A Long Strange Trip
Some road trips start out with a strange foreboding feeling. You get the sense that you should not be journeying to the destination you have in mind. All parties involved seem to have catastrophic vehicle failure immediately before disembarking. You seem to get stared at by every rough looking local in all the small towns you stumble through. There is the sense that you should most certainly not stick around for too long. Real life seems to resemble the start of some strange horror movie. This was the start of a trip to Winter Park Colorado.
I should start with what sparked the notion for such an adventure. Jeremy, a good friend of mine both on the bike and off, was presented with an offer from the Winter Park chamber of commerce for free accommodations and a chance to ride at Winter Park’s bike park known as Trestle. Of course we decided the 8 hour drive was more than worth it. We have been having a monsoon season in Utah rendering most of our trails muddy for days, and who would not want to experience a new bike park? It took a while before we had picked a date for the trip but as soon as we had we were pumped. Until both of our vehicles seemed to want to sabotage the situation. The brakes on my rather old Subaru wagon decided to go into full lockdown mode. Much like a like an old, used, and abused Avid Elixir, those pistons were not going to budge any more. Jeremy’s car was not faring any better, he was slated for new axles and a suspicious rattle that seemed undiagnosable. Jeremy’s Honda CRV was still going to be the go to for our adventure we figured it had much lower milage and was actually ready in time for our trip… unlike my stubborn vehicle.
Friday afternoon we finally set off on our adventure. We started seeing the familiar sights of Utah alpine slowly give way to desolate desert. You travel through several small towns in the eastern reaches of the state, and some of them are quite obviously unwelcoming to outsiders. You catch the sideways glances and feel that at any moment you may be chased away in a manner similar to the townsfolk absconding Frankensteins monster. In all of our uncomfortable towns we passed through we without a doubt decided on a certain oil town in Utah to be the one place that gave us the heebie-jeebies and were very ok with not passing through there again. After several counties where driving anything other than a diesel monster truck was shameful, things finally turned around when we reached beautiful green Colorado mountains.
After several winding mountain passes we finally neared our destination. We found our lodgings with some difficulty in the darkness of the night and found that we were staying in a 1940’s ski lodge.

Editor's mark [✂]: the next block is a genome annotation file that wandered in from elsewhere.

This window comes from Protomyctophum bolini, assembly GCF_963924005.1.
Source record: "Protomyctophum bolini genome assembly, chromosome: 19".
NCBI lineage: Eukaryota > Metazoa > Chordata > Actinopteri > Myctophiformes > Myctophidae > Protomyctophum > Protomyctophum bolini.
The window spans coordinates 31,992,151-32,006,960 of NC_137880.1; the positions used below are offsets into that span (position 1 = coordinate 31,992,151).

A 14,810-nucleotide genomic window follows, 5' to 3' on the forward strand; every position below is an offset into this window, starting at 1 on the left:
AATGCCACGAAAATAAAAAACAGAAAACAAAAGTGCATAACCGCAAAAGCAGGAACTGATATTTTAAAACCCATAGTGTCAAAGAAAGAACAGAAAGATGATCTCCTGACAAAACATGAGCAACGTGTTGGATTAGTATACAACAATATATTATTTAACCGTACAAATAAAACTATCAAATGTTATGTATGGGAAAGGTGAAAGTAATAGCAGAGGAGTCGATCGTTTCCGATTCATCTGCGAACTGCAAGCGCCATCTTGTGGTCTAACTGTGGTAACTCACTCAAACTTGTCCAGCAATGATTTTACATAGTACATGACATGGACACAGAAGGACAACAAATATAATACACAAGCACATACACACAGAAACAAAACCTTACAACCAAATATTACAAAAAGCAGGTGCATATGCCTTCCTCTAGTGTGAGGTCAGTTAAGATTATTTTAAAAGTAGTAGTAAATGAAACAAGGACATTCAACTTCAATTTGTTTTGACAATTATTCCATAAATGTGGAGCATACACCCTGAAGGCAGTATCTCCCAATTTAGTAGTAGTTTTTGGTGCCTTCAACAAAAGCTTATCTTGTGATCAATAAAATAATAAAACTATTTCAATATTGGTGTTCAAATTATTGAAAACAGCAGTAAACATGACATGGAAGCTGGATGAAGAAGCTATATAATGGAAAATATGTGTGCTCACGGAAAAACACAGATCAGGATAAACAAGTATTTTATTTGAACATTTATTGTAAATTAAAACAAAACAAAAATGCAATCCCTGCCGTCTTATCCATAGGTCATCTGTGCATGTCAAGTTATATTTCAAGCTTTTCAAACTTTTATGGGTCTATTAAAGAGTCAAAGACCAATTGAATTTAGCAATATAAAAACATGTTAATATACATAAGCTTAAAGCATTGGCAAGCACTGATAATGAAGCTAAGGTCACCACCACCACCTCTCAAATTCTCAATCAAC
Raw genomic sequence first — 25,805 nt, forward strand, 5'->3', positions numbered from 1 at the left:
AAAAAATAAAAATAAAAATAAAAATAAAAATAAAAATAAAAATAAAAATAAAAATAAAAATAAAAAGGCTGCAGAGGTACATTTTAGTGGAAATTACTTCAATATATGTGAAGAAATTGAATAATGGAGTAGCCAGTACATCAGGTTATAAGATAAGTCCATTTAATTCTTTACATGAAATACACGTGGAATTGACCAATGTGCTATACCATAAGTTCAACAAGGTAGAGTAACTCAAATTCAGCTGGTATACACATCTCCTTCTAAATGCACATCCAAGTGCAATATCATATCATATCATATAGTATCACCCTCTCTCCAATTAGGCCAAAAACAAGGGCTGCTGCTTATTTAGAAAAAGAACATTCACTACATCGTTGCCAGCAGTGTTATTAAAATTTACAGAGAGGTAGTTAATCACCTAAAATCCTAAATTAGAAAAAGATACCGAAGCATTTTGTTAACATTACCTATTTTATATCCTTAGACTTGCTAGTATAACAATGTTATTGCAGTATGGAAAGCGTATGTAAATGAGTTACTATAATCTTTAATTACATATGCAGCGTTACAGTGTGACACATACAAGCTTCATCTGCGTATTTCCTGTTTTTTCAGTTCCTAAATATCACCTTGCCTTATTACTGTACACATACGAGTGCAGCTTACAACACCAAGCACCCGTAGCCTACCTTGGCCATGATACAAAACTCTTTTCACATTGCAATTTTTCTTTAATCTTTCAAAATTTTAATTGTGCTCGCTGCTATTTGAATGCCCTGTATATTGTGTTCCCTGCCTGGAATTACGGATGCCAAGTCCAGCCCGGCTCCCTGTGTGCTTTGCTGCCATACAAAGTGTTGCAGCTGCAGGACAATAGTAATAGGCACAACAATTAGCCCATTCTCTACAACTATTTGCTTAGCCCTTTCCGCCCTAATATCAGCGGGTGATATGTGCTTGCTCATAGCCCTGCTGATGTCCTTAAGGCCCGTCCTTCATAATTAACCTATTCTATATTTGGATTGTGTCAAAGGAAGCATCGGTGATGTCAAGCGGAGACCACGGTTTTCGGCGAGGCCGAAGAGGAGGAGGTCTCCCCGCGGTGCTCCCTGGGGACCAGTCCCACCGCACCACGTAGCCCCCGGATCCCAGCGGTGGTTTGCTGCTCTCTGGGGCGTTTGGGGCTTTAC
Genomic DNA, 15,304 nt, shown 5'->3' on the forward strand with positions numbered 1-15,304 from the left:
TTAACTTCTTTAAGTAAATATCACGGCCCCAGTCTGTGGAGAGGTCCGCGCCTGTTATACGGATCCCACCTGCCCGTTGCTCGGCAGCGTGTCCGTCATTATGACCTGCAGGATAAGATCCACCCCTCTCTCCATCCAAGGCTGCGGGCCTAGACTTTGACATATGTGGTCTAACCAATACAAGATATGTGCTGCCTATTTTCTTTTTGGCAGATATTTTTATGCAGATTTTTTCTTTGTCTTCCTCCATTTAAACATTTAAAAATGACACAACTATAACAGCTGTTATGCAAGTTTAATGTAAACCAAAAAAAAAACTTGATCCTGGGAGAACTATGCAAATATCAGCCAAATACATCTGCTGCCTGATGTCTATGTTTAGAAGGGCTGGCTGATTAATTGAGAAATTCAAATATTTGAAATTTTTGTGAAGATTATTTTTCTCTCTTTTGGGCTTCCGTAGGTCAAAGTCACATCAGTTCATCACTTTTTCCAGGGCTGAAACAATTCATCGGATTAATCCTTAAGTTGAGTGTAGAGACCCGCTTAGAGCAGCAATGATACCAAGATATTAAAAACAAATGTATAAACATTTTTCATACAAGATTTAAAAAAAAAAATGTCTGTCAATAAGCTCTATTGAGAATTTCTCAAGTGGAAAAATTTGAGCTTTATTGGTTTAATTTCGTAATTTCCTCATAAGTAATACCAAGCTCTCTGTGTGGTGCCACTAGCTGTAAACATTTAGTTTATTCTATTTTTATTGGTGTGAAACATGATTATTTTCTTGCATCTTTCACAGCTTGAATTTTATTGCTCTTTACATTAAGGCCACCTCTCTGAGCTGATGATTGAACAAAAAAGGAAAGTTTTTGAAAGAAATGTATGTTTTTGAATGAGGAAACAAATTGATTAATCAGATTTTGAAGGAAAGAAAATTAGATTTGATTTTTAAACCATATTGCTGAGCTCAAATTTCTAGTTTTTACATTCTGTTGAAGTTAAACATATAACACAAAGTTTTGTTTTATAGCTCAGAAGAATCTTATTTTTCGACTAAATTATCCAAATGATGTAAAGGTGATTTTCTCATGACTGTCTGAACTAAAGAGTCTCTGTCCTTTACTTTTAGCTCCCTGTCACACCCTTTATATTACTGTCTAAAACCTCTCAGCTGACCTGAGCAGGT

The building itself was certainly older and had a lot of character. After negotiating tight twisting staircases and awkward hallways we finally found our room. It was a nice room, with a theme in keeping with old rustic mountain ski lodge. We quickly noticed that showers were going to be a touch difficult and that the door to our room would not even close.
The place certainly had a lot of personality. After a drive filled with scornful glances, and settling in to our new digs, we needed beverages. We found a local micro brewery that seemed quite promising. The food was delicious and much needed. After a few beers, however, It was quite obvious that we were not nearly “cool” enough to be patrons here, and everyone there seemed to know that.
With a strange day of driving, drinks, and dining we decided to hit the hay and start fresh the next morning. We knew that everything would be much nicer in the light of a new day. Everyone knows a day riding bikes is always a good thing. And much as expected, the day started off great. We had breakfast and coffee with some of the nicest people you could meet at Mountain Grind (great food, great coffee, and tons of sweet treats). After waddling away from breakfast in much of a food coma, it was time to hop on the bikes. We were heading to Winter Park’s lift accessed downhill park, Trestle.
Riding at Trestle was the main purpose for our journey. Having seen so many good videos and the tantalizing photos of the Winter Park race for the Enduro World Series we knew we were in store for some great riding. Like any good downhill park there is a good variety of trails for everyone and anyone to find something that they enjoy. Flow trails definitely seemed to be in abundance at Trestle. While I am not typically a fan of many flow trails, a lot of the smooth, buffed-out trails here allow for a rider to really lay it all on the line.